Advanced Materials for High Performance Lithium-Sulfur Batteries

Date of Award


Degree Name

Doctor of Philosophy


Engineering and Applied Sciences

First Advisor

Qingliu Wu, Ph.D.

Second Advisor

Kecheng Li, Ph.D.

Third Advisor

Dewei Qi, Ph.D.

Fourth Advisor

Peter Aurora, Ph.D.


Biomass, carbon aerogel, catalyst, electrochemical, lithium battery, lithium sulfur battery


With the advantages of high capacity and low cost, lithium-sulfur batteries (LSBs) have been considered as one of the most promising candidates for next-generation batteries. However, the wide adoption of LSBs to the commercial markets is limited due to the fast capacity decay and low utilization of sulfur. To address these issues, advanced cathodes with high electronic conductivity and strong affinity to elemental sulfur and lithium polysulfides, which are intermediate products during the charge/discharge process, have been developed in this program. Carbon aerogels (RFCs) with controllable porous architectures have been fabricated through adjusting the process parameters and used as the host materials in the sulfur cathodes. The experimental results demonstrated that RFC produced at 900 C and ramp of 2 C/min (RFC942) has the highest porosity and volume ratio of large to small pores. This special structure provides not only strong affinity to trap polysulfides, but also channels for fast electrolyte transport, leading to the highest rate capability and longest cycle life. We then extended the achieved knowledge and experience on RFC-based cathodes to investigate biomass-derived carbon materials as hosts of sulfur cathodes. Carbons derived from garlic acid delivered a high reversible capacity of > 800 mAh/g and retain >80% of initial capacity after 200 cycles. The promising LSB performance can be ascribed to the unique porous architecture of biomass-derived carbons. This result is consistent with what we observed from RFC-based sulfur cathodes. Acting as the catalysts, metals and/or metal oxides (referred to be dopant, thereafter) have also been integrated into RFCs and used as host materials for sulfur cathodes. The effect of processing conditions on the performance of RFCs with catalysts was investigated. Among all catalysts studied here, the cathodes with Ni-based catalysts demonstrated the best electrochemical behaviors. For instance, RFC@NiOx demonstrated the high reversible capacity of ~1000 mAh/g at 0.1C and the high durability with >85% capacity retained after 175 cycles. The excellent performance of LSBs is ascribed to the high electrical conductivity of metallic Ni and strong catalytic effect of NiOx in the RFC@NiOx host. Cells with RFC@Ni demonstrated further improved specific energy and elongated cycle life. The significantly improved LSB performance is associated with the unique properties of RFC@Ni host, which trap the soluble polysulfides, accelerate the polysulfide interconversion and facilitate mass transport. In addition, an environment-friendly aqueous cellulose nanocrystal (CNC) was applied as binder in the sulfur cathodes. The experimental results showed that CNC has strong affinity to polysulfides through analogous hydrogen bonds. Further, CNC has the reinforcement effect on the mechanical strength of sulfur cathodes to accommodate large volume change and maintain high electronic connectivity.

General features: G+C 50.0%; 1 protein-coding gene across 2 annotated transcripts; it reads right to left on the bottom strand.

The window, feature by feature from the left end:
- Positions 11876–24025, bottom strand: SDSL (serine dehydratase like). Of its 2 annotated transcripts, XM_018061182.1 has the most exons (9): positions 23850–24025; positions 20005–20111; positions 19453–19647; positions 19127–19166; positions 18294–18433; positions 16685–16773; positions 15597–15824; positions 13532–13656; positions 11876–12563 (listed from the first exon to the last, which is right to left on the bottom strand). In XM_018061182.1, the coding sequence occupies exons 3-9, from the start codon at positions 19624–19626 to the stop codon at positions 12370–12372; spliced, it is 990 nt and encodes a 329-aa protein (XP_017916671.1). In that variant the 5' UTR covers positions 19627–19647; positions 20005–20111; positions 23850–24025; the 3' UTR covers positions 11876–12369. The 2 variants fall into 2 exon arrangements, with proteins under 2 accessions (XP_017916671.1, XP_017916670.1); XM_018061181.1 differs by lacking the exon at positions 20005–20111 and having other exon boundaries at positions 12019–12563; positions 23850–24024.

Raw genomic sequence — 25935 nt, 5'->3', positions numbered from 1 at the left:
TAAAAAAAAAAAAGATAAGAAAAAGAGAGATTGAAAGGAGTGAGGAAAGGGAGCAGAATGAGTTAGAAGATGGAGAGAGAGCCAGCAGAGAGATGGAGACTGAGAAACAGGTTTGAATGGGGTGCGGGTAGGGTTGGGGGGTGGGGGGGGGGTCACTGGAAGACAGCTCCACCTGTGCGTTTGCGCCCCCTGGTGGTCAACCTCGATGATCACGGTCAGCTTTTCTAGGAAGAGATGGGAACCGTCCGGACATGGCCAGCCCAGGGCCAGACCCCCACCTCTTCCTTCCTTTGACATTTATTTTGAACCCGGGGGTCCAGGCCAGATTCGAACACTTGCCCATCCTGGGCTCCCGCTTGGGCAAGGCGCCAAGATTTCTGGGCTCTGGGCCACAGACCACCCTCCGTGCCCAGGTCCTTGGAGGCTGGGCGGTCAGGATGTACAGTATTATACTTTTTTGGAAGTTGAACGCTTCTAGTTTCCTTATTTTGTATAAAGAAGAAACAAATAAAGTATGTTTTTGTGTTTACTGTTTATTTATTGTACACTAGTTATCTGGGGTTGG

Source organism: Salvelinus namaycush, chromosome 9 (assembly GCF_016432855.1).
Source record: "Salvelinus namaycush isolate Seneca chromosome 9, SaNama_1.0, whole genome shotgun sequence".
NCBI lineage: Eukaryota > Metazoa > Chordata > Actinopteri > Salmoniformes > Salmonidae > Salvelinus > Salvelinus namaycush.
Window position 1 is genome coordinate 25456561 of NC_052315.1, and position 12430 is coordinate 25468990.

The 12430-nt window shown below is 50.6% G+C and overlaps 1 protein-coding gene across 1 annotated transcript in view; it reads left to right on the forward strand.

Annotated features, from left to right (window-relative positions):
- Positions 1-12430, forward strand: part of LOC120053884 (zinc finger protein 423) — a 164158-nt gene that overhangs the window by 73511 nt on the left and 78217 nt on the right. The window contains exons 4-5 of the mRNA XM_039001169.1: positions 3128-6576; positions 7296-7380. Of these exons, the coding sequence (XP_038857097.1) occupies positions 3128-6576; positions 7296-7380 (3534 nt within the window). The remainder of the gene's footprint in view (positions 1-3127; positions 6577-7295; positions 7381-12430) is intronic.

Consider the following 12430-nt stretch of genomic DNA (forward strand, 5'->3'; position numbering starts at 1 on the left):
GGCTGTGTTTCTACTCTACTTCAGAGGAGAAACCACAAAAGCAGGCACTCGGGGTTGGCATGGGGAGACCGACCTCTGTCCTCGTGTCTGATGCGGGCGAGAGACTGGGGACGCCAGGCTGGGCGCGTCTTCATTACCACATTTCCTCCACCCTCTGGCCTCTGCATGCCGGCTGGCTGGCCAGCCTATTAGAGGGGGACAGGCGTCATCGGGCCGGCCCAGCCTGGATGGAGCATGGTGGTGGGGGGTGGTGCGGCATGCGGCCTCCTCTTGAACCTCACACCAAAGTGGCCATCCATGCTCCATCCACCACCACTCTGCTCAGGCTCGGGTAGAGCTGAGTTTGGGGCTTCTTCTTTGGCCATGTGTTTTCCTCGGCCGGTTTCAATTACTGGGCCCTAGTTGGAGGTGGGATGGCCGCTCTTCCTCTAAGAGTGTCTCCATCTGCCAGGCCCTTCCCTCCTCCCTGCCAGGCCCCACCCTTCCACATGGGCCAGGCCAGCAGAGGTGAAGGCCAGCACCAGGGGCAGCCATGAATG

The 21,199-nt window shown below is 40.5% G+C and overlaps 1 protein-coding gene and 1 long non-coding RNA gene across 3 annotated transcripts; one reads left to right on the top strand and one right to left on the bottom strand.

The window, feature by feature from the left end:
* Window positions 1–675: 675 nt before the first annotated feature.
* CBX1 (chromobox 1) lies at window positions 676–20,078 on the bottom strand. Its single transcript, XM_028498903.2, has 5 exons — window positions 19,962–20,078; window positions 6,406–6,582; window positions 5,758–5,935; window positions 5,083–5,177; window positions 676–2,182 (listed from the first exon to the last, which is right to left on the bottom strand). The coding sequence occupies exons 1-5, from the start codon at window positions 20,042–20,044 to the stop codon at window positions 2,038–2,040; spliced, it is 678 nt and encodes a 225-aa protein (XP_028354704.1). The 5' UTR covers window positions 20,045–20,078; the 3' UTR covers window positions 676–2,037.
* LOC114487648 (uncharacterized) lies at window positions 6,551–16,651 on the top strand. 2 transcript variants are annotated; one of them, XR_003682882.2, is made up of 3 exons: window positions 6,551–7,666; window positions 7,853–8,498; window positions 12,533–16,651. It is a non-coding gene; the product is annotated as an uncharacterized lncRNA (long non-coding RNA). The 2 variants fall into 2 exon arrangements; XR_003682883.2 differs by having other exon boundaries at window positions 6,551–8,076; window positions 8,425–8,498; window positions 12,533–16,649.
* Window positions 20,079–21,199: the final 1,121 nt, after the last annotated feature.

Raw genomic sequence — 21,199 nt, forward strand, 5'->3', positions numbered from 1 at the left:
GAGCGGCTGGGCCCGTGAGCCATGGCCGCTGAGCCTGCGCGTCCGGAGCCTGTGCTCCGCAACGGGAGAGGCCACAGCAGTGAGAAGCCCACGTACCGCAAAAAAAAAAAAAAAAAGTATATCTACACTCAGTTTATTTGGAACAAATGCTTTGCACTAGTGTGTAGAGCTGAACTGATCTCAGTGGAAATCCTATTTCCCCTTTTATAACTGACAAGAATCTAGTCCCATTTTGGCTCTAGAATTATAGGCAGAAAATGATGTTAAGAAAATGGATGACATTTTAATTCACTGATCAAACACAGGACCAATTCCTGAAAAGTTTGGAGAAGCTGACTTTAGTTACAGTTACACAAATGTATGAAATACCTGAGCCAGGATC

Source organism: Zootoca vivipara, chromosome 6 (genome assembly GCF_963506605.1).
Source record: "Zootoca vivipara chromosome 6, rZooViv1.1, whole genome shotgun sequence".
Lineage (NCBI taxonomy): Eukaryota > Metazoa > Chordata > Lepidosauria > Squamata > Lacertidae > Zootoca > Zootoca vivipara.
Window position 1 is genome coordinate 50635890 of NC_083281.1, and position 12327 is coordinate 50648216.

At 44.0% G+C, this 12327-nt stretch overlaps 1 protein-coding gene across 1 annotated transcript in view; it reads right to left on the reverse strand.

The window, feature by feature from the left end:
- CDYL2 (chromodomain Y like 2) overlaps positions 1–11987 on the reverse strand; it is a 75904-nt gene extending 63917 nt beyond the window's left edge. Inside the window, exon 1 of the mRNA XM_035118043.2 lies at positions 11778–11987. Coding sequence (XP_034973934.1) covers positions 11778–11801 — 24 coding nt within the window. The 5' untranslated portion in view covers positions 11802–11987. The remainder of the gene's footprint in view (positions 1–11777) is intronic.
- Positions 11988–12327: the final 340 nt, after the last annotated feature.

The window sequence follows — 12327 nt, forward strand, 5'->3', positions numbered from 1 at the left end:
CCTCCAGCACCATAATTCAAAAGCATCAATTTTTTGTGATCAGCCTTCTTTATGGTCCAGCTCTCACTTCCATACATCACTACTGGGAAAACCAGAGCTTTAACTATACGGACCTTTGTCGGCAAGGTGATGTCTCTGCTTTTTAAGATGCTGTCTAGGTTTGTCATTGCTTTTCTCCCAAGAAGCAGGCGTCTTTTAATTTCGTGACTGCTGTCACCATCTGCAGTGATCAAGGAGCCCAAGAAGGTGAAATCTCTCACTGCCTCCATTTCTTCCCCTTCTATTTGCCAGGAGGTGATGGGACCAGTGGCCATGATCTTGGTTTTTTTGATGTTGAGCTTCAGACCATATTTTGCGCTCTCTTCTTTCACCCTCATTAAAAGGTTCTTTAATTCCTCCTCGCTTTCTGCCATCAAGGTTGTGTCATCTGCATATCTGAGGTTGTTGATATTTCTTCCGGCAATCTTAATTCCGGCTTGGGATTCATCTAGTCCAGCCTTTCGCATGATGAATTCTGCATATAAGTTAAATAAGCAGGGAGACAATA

In summary, we successfully developed an advanced sulfur cathode from advanced host material and binders. All these advanced sulfur cathodes show excellent electrochemical performance with high capacity and unprecedentedly long cycle life.

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